Mobile radiology diagnoses

MORTIS is a new teleradiology system which utilises high-resolution laptops to receive images for diagnostic purposes.

Photo: Mobile radiology diagnoses

Gregor Wedekind MD (right) offers radiological services to the local hospital and outpatients in Kempen, a city in the West Ruhr Area of Germany. Having searched for a mobile radiology system for some time, he has opted for a new teleradiology system called MORITS. This utilises high-resolution laptops to receive transmitted images obtained during a medical emergency, so that radiologists situated virtually anywhere can supply a diagnosis.

During a recent interview with our journal, Dr Wedekind presented a scenario to explain its use: ‘A private radiology practice works with a hospital that has no facilities for interface diagnostics. However, when the practice is closed for the night, or over weekends, no one is using its costly and very useful equipment, which amounts to about 75% of the time. To provide the hospital with emergency cover someone has to be at the practice to make a diagnosis. However, with only three available radiologists, this would boil down to 10 nights of cover for each radiologist per month - and more during holiday periods. Hence we had to find a solution and began to focus on teleradiology - available for quite some time over a fixed network. In this, data has been transferred from a CT scanner via a fixed network line to a PC installed at home - but again, the radiologist must be stationed at home. So, we looked for a solution that facilitates total mobility - and eventually we found it.

‘Major providers, whether film suppliers or firms specialising in medical technology, had no solution to match this concept. On the contrary, they even disputed that something like this could be developed. Anyhow, we have done it and it works. The licensing procedure, with the Health and Safety Office in North-Rhine Westphalia, was another story... but approval for its use was received after radiology experts examined the equipment and deemed it serviceable - a great relief. Knowing that I can access my images from any location is very reassuring.

‘You can work from absolutely everywhere because transmission is via UMTS and, if there is no UMTS reception, it automatically switches back into the GSM network, where several channels are bundled. It basically works everywhere a normal mobile telephone works. This complies with the new regulations on teleradiology use in emergencies: a radiologist does not physically have to be where the examination takes place, but someone who specialises in radiation protection does - a doctor who can supervise examinations using contrast media, for example, and who can help if there are problems, such as allergic reactions, etc.’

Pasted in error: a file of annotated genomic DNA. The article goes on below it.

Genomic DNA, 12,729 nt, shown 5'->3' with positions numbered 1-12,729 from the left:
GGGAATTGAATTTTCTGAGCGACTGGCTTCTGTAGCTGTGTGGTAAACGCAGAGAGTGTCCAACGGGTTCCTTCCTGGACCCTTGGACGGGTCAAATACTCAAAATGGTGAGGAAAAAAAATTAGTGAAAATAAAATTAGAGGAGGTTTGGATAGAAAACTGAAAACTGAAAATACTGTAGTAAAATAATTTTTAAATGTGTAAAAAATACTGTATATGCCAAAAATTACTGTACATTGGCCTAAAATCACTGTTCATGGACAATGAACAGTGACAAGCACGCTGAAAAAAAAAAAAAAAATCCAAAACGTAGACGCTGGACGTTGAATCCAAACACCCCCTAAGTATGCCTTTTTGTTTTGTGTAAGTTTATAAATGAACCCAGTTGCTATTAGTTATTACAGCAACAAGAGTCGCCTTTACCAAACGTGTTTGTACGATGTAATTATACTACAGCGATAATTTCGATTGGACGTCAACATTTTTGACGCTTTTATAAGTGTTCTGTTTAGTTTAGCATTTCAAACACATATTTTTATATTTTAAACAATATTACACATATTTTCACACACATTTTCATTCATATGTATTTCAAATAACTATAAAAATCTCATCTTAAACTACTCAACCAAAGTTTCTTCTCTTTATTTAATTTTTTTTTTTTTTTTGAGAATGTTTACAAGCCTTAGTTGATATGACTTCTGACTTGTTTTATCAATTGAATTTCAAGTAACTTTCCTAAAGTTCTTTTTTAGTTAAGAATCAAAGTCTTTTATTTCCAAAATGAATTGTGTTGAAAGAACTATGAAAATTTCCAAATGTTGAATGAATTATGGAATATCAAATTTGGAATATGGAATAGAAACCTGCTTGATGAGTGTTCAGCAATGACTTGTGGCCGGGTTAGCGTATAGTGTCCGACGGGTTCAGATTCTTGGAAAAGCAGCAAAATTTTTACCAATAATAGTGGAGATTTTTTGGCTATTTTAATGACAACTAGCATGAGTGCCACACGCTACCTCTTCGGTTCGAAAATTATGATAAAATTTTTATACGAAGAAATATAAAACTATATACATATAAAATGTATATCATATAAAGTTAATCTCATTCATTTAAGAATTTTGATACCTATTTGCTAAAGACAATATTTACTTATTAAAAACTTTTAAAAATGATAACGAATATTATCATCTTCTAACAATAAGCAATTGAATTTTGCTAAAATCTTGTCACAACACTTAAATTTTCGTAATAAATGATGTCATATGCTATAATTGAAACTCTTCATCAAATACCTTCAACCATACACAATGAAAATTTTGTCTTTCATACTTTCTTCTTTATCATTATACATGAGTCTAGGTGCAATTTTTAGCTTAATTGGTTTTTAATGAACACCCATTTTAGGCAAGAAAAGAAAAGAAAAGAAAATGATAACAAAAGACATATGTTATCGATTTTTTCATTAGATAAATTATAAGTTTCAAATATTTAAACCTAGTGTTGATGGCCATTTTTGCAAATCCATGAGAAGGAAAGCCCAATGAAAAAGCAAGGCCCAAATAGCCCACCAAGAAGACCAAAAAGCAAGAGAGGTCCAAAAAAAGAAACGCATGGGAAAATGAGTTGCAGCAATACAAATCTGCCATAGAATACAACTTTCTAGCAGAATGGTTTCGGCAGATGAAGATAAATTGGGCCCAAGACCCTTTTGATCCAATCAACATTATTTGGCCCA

After receiving images on the laptop, a diagnosis is made and the patient’s name and results are entered under the radiologist’s letterhead. Within minutes, that report is then automatically transmitted to the hospital/referring doctor, again via the laptop.

Laptop criteria - Arpad Bischof, who developed Morits at the UK-based company Image Information Systems Ltd, explained: ‘You need a two mega-pixel display with high contrast, homogenous light field and high light density. We have a diagnosis module based on a high-end industry notebook equipped with special software - which we supply. We calibrate the high-end display. The notebook can only be customised for medical use by these additional steps. In theory,’ he added, ‘data are transferable into all radiography modalities, but the system’s use is optimised for CT and MRI; that is, the software interface and the notebook display are optimised for use in interface diagnostics,’ he added. ‘We comply with DIN-Norm 6868-57 for medical diagnostic imaging with CT and MRI, but not with the regulations on image diagnostics for conventional diagnostics. You can use the system for a second opinion in conventional diagnosis or for ultrasound scans as well. However, we do not recommend using it for a primary diagnosis.

‘Data protection is another important issue,’ he pointed out. ‘We offer two procedures. All data leaving the hospital is encoded, and the hospital’s system is protected via a firewall against potential intrusion from the internet, using the most modern technology available. This is vital. Additionally, we have developed an optional pseudonym procedure, so that images are not transmitted with actual names, but with identification codes. It’s very similar to the way laboratories encode blood samples.’

Although the system may sound complex and expensive, Arpad Bischof pointed out that it costs less than 20,000 euros and transmission costs are under 50 cents per examination, and added this assurance: ‘There’s a big savings potential for all specialist clinics and hospitals that offer night cover and emergency medical cover.’

Gemeinschaftspraxis für Diagnostische Radiologie, 47906 Kempen, Mülhauser Str. 32, Germany.
Image Information System Ltd, 483 Green Lanes, London, N13 4BS, UK


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